The Nizkor Project: Remembering the Holocaust (Shoah)

Shofar FTP Archive File: people/m/mcvay.ken/1996/press/polish-american-journal.0195


Date: Wed, 11 Jan 1995 16:32:23 -0500 (EST)
From: JOHN DROBNICKI 
Subject: "Nazism on the Internet" article

The following article by me appears in the January 1995 _Polish-American
Journal_, a monthly newspaper published out of Buffalo.  As you will see,
it borrows heavily from the Simon Fraser University news release
regarding Ken's work.
****************************************
"Nazism on the Internet," by John A. Drobnicki

	Over the past few years, Americans have been inundated with news
reports about the information superhighway, also known as the Internet.
For those unfamiliar with the concept, think of all the computers in New
York State being able to communicate with one another -- that would be
one network.  The Internet is a global network of networks, allowing
information to be shared between computers in different parts of the
world, through email, bulletin boards, and list services.

	The Polish Genealogical Society of America operates a bulletin
board service to share genealogical information.  But not everyone uses
the vast resources of the Internet for good purposes -- pornography is
one example, and electronic Nazism is another.  According to Norman
Swartz of Simon Fraser University, "Although Nazis and anti-Semites
discovered the power of computers a decade ago, they peddled their hate
among themselves in a covert, patchwork network.  In the past three
years they have switched to the vast public forum of 20 to 40 million
people on the global Internet, to publish lies, announce meetings, and
recruit members."

	It is nothing new for some quacks to deny the reality of the
Holocaust.  The Nazis themselves began the process of revision,
cloaking their hideous actions in euphemisms such as 'special treat-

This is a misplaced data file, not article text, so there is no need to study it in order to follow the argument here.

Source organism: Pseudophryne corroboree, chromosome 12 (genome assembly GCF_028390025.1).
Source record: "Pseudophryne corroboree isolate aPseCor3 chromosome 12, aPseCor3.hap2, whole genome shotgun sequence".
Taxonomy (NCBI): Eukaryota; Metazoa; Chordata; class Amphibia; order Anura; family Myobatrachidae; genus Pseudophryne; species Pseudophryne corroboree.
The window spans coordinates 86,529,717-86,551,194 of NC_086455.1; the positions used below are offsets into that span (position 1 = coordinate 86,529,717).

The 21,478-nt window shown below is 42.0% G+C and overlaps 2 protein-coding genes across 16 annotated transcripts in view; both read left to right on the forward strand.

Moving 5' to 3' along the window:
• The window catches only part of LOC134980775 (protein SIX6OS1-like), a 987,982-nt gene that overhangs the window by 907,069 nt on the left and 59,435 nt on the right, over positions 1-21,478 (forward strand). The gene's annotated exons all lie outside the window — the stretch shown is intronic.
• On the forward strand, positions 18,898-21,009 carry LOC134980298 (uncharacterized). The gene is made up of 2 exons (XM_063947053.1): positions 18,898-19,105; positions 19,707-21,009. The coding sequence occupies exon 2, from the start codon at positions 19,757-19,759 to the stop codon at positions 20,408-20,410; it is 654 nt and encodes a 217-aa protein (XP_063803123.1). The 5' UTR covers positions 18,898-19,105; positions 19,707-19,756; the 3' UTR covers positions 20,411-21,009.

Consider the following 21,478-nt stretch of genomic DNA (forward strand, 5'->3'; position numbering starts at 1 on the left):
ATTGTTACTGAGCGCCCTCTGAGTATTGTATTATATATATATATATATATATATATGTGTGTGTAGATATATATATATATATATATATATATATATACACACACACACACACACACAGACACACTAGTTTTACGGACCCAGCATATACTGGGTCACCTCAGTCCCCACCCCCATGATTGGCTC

ment' and 'final solution.'  Modern day Holocaust deniers are much more
sophisticated, masquerading their hate behind a scholarly veneer and
making a mockery of the historical record.  Confronting and exposing
Holocaust denial is extrememly important for American Polonia, for if
there was no Holocaust, if the Nazis did not commit genocide, then those
millions of Poles that were slaughtered by the Nazis did not die after
all.  It is the final insult to their memories.

	One man is at the forefront of monitoring and confronting
Holocaust denial on the Internet.  Ken McVay of Vancouver operates the
Fascism and Holocaust Archives, a collection of over 1,000 computerized
documents, which he uses to challenge and refute the false history of
revisionists on the information superhighway.  Using an old personal
computer and relying on donations and his income from his job as
assistant manager of a gas station, McVay has created an archive that
is available for use through the Internet by at least 50 major uni-
versities around the world.

	Because of all the time he spends at the keyboard, McVay suffers
from both tendonitis and carpal tunnel syndrome.  His Holocaust Research
Mailing List, which operates through email, has generated over 1,000
messages in one day.  Despite the enormous amount of time and energy
that this mission requires, McVay remains adamant in his quest to
provide the facts on the Internet.  'There's a war going on here because
these people want the Holocaust all over again,' McVay has said.  'If we
don't fight this now, we're going to have to deal with them 20 or 30
years down the road.'  As Professor Swartz has observed, 'The only way
to counter this racism is to reply immediately, and forcefully, with the
truth.'"


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